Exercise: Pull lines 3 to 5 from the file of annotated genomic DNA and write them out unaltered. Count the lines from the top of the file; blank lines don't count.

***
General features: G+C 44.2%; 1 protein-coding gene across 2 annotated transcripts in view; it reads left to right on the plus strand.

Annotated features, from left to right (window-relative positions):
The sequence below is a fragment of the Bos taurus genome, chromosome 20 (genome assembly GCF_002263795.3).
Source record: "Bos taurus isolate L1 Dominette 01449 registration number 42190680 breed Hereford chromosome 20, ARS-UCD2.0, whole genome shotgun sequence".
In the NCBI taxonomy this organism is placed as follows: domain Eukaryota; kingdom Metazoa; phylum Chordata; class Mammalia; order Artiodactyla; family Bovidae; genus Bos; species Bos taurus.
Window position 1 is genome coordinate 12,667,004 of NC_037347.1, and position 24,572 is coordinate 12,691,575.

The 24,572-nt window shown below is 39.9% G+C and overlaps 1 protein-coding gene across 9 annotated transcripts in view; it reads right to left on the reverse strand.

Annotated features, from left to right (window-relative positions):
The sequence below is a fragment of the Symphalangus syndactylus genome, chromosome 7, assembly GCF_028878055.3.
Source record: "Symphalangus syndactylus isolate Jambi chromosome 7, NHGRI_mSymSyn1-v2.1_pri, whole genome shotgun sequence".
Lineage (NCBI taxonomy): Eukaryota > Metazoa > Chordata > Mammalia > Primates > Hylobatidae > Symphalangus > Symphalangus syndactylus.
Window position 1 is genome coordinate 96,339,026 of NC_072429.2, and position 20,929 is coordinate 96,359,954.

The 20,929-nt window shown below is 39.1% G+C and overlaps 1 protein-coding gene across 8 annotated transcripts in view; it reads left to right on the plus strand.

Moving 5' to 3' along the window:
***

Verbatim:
The sequence below is a fragment of the Bos taurus genome, chromosome 20 (genome assembly GCF_002263795.3).
Source record: "Bos taurus isolate L1 Dominette 01449 registration number 42190680 breed Hereford chromosome 20, ARS-UCD2.0, whole genome shotgun sequence".
In the NCBI taxonomy this organism is placed as follows: domain Eukaryota; kingdom Metazoa; phylum Chordata; class Mammalia; order Artiodactyla; family Bovidae; genus Bos; species Bos taurus.